and earn 20 to 50 percent less than men’s in 27 of 39 countries surveyed in 2002, both OECD and developing countries); (4)
cultural imperialism (a more powerful group universalizes its standards and imposes them on less powerful persons); and (5)
violence (this violence is systemic and structural: e.g. three out of five women in our culture have been sexually assaulted, be
it by incest, rape, or some form of sexual harassment in the workplace; young women comprise 75 percent of those between
the ages of 15 to 24 who are infected with HIV globally) [Jones, 79-93].
90
Scripture was written by a male hand from the perspective of a paternalistic culture (the Hellenistic social system
maintained the sovereignty of male heads of households; wives, children, slaves and all other dependent persons had no legal
rights as citizens, restricted property rights, and dramatically constrained social power [Jones, 78]). The perspective of
women interpreting Scripture is different. Feminist theory asserts that one must address the power dynamics that shapes the
social worlds women live in. These power dynamics are ubiquitous, permeating all aspects of our interpersonal interactions
and institutional relations (Jones, 72).
91
Jones, 75. Three alternative ‘readings’ from a feminist perspective are: (1) essentialism – views women’s identity as
comprised of ‘essential traits’ that define a woman’s identity and are often framed as supplemental and in relation to the
masculine norm (e.g. Helene Cixous “The Laugh of the Medusa”) [Jones, 88]; (2) constructivism – views women’s identity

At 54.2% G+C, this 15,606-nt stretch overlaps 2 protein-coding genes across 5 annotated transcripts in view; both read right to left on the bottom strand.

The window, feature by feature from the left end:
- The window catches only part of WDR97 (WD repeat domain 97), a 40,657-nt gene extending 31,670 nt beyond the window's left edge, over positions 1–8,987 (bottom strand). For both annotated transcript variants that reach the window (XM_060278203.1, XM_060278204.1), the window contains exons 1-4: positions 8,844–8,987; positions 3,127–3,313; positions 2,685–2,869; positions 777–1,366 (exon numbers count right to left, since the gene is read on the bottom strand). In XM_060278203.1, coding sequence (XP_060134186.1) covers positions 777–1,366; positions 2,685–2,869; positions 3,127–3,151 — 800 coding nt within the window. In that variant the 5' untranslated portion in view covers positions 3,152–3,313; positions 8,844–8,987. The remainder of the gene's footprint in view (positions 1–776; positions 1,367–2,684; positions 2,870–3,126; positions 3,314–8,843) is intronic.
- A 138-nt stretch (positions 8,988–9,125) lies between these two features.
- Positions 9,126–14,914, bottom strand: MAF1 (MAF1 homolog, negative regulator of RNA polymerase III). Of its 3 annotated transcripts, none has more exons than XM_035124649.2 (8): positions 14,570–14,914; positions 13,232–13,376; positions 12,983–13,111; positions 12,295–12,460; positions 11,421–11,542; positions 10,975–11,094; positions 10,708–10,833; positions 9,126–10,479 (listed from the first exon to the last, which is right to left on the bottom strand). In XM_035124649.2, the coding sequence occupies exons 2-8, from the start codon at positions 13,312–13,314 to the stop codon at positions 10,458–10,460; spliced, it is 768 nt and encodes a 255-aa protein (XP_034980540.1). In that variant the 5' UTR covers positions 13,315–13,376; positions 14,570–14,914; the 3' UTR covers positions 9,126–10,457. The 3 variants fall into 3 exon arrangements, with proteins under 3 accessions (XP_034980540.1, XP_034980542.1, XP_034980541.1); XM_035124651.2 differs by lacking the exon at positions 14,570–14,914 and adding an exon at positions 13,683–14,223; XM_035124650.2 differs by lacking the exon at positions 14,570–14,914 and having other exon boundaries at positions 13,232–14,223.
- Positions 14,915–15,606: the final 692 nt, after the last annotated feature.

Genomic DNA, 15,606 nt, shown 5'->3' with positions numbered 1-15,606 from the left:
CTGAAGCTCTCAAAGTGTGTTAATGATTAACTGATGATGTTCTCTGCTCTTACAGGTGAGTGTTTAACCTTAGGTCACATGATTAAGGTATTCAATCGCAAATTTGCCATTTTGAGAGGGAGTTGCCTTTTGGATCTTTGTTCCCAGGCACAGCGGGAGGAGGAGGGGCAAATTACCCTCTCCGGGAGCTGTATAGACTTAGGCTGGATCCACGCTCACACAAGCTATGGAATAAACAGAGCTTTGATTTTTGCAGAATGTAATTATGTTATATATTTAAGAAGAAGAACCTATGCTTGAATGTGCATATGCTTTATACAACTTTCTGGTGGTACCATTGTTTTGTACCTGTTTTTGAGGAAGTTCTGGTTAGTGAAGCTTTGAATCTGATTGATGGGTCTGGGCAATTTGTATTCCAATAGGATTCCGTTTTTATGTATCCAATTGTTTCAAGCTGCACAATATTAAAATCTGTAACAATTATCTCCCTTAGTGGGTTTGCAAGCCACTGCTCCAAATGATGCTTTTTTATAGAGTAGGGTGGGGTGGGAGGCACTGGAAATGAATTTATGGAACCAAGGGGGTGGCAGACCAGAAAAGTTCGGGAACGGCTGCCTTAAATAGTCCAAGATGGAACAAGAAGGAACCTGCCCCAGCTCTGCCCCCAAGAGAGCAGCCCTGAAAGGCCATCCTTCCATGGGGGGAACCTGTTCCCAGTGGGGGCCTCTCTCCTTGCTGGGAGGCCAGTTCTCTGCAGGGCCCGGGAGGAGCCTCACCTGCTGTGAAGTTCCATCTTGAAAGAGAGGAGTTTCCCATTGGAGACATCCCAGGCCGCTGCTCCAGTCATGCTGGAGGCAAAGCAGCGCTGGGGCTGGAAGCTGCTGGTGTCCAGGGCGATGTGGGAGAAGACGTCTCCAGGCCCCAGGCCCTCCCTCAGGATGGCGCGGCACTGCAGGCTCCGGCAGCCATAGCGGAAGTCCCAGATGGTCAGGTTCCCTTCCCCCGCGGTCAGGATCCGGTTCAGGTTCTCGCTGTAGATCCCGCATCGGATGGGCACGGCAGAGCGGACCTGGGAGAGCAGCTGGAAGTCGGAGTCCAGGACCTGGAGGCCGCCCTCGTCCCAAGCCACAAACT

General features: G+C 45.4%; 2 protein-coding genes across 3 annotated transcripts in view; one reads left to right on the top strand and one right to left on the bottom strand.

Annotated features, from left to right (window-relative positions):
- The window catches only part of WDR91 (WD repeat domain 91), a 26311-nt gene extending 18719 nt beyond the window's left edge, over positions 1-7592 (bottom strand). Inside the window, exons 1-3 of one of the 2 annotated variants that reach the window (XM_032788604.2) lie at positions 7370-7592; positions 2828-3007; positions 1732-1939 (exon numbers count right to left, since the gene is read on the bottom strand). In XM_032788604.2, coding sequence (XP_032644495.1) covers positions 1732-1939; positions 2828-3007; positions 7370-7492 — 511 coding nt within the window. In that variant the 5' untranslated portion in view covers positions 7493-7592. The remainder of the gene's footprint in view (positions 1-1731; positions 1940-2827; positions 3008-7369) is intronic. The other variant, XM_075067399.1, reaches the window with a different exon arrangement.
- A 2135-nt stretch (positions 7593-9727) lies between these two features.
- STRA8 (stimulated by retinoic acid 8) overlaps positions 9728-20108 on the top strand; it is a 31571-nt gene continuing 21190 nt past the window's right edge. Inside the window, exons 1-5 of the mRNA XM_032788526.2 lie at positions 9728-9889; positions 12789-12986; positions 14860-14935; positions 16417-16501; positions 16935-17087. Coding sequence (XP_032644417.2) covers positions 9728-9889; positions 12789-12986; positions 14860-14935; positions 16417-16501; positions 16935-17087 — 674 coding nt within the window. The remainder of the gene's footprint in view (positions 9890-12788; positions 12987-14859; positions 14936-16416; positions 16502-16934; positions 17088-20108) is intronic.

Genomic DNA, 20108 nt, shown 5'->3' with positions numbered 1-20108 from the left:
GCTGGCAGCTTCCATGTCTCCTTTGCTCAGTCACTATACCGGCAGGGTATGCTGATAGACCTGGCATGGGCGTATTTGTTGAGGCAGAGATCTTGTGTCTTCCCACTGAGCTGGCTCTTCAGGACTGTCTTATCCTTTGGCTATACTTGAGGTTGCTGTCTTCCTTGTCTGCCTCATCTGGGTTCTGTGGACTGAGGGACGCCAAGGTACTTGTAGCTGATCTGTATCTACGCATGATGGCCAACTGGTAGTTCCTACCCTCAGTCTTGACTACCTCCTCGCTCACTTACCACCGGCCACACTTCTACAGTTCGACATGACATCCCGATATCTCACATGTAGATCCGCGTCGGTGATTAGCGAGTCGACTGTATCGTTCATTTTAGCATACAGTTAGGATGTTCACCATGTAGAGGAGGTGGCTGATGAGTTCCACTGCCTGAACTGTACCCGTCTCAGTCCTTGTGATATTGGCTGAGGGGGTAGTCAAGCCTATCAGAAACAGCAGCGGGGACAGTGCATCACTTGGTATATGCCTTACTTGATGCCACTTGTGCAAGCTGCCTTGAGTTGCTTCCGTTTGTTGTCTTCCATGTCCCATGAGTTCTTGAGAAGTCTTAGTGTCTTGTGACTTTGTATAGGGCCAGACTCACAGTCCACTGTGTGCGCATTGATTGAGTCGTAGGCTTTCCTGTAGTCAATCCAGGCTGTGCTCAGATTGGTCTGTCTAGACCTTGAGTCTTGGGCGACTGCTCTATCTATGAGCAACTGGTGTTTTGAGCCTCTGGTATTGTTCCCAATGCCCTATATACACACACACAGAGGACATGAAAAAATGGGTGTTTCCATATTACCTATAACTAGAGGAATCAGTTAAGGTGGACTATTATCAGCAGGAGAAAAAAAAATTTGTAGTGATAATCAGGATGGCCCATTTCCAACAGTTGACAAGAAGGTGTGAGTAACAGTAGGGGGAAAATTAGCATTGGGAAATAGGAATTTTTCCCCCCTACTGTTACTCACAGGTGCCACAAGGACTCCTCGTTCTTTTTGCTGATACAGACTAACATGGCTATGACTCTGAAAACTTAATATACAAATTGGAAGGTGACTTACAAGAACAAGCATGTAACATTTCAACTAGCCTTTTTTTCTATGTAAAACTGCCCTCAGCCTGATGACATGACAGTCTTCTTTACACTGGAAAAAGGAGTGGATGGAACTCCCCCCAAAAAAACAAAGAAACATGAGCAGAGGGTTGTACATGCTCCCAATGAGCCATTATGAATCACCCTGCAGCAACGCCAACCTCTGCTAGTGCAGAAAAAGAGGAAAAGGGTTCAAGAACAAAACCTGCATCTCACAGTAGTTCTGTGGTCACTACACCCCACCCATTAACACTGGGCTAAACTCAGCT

as “lived imaginative constructs” that are culturally determined and are acted out as ‘performances’ or roles. “Imaginative
cultural constructs” of gender are shaped by concrete relations of power and material interests that oppress women” (e.g.
Judith Butler, Gender Trouble: Feminism and the Subversion of Identity) [Jones, 59]; (3) strategic essentialism – views
women’s identity as a combination of essential characteristics and cultural conditioning (e.g. Luce Irigaray, Speculum of the
Other Woman; the woman’s health guide, Our Bodies Ourselves) [Jones, 42-8].

26
Christian Feminist Theology is a form of theological interpretation92 done from the perspective of
eschatological essentialism (Christian form of strategic essentialism [see footnote #7]): (1) God-
relatedness is a “determinant feature of our being” and (2) “God wills that women (along with all
people) flourish, and that as people of faith, Christians are called to follow God’s will and seek out
conditions for that flourishing, all the while recognizing the limits of sin and the need for the Holy
Spirit….[affirming] the power of grace, the reality of hope, and the possibility of conversion” in a world
that is ‘already/not yet’ the world as it “might be.”93 Other categories of feminist theology include
Womanist (black feminist), Mujerista (Latin American feminist), and Ecofeminist (ecology and feminist
theory) feminist theology.